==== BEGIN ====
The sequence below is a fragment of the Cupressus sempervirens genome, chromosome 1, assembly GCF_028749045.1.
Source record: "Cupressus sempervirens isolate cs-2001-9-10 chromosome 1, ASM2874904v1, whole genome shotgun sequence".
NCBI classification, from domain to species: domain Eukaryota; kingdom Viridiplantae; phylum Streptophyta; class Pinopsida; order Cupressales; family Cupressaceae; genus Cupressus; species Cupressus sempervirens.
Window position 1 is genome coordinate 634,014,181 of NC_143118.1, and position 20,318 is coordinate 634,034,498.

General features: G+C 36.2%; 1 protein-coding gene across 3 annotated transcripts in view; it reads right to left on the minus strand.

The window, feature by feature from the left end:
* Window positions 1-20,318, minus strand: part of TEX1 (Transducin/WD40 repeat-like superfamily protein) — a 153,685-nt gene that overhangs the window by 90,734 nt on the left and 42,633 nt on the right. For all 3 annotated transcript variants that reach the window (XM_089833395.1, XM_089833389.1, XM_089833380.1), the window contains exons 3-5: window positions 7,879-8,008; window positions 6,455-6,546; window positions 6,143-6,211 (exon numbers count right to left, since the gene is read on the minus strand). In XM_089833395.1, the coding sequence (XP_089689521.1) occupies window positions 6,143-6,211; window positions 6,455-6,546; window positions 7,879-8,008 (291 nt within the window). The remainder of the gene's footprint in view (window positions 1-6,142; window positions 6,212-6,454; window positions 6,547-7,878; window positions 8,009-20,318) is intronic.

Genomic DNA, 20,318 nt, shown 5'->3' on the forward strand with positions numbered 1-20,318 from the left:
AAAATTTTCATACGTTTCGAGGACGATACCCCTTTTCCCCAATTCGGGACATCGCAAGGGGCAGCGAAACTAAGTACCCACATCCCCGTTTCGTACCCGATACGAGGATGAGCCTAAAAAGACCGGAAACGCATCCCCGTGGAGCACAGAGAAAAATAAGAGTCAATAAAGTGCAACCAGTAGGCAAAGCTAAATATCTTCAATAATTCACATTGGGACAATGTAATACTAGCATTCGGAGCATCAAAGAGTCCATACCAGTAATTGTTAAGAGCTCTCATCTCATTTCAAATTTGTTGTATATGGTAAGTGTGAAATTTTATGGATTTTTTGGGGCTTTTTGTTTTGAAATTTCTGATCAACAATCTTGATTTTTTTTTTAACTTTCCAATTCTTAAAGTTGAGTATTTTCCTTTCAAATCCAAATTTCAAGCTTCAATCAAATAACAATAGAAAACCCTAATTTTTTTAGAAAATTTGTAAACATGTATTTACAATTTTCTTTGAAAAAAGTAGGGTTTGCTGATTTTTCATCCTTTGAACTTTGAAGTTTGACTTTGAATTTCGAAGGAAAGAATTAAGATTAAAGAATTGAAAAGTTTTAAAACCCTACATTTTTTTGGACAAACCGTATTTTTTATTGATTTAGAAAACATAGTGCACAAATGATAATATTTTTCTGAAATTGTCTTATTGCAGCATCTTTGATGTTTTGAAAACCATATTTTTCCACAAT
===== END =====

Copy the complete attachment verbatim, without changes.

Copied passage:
The sequence below is a fragment of the Cupressus sempervirens genome, chromosome 1, assembly GCF_028749045.1.
Source record: "Cupressus sempervirens isolate cs-2001-9-10 chromosome 1, ASM2874904v1, whole genome shotgun sequence".
NCBI classification, from domain to species: domain Eukaryota; kingdom Viridiplantae; phylum Streptophyta; class Pinopsida; order Cupressales; family Cupressaceae; genus Cupressus; species Cupressus sempervirens.
Window position 1 is genome coordinate 634,014,181 of NC_143118.1, and position 20,318 is coordinate 634,034,498.

General features: G+C 36.2%; 1 protein-coding gene across 3 annotated transcripts in view; it reads right to left on the minus strand.

The window, feature by feature from the left end:
* Window positions 1-20,318, minus strand: part of TEX1 (Transducin/WD40 repeat-like superfamily protein) — a 153,685-nt gene that overhangs the window by 90,734 nt on the left and 42,633 nt on the right. For all 3 annotated transcript variants that reach the window (XM_089833395.1, XM_089833389.1, XM_089833380.1), the window contains exons 3-5: window positions 7,879-8,008; window positions 6,455-6,546; window positions 6,143-6,211 (exon numbers count right to left, since the gene is read on the minus strand). In XM_089833395.1, the coding sequence (XP_089689521.1) occupies window positions 6,143-6,211; window positions 6,455-6,546; window positions 7,879-8,008 (291 nt within the window). The remainder of the gene's footprint in view (window positions 1-6,142; window positions 6,212-6,454; window positions 6,547-7,878; window positions 8,009-20,318) is intronic.

Genomic DNA, 20,318 nt, shown 5'->3' on the forward strand with positions numbered 1-20,318 from the left:
AAAATTTTCATACGTTTCGAGGACGATACCCCTTTTCCCCAATTCGGGACATCGCAAGGGGCAGCGAAACTAAGTACCCACATCCCCGTTTCGTACCCGATACGAGGATGAGCCTAAAAAGACCGGAAACGCATCCCCGTGGAGCACAGAGAAAAATAAGAGTCAATAAAGTGCAACCAGTAGGCAAAGCTAAATATCTTCAATAATTCACATTGGGACAATGTAATACTAGCATTCGGAGCATCAAAGAGTCCATACCAGTAATTGTTAAGAGCTCTCATCTCATTTCAAATTTGTTGTATATGGTAAGTGTGAAATTTTATGGATTTTTTGGGGCTTTTTGTTTTGAAATTTCTGATCAACAATCTTGATTTTTTTTTTAACTTTCCAATTCTTAAAGTTGAGTATTTTCCTTTCAAATCCAAATTTCAAGCTTCAATCAAATAACAATAGAAAACCCTAATTTTTTTAGAAAATTTGTAAACATGTATTTACAATTTTCTTTGAAAAAAGTAGGGTTTGCTGATTTTTCATCCTTTGAACTTTGAAGTTTGACTTTGAATTTCGAAGGAAAGAATTAAGATTAAAGAATTGAAAAGTTTTAAAACCCTACATTTTTTTGGACAAACCGTATTTTTTATTGATTTAGAAAACATAGTGCACAAATGATAATATTTTTCTGAAATTGTCTTATTGCAGCATCTTTGATGTTTTGAAAACCATATTTTTCCACAAT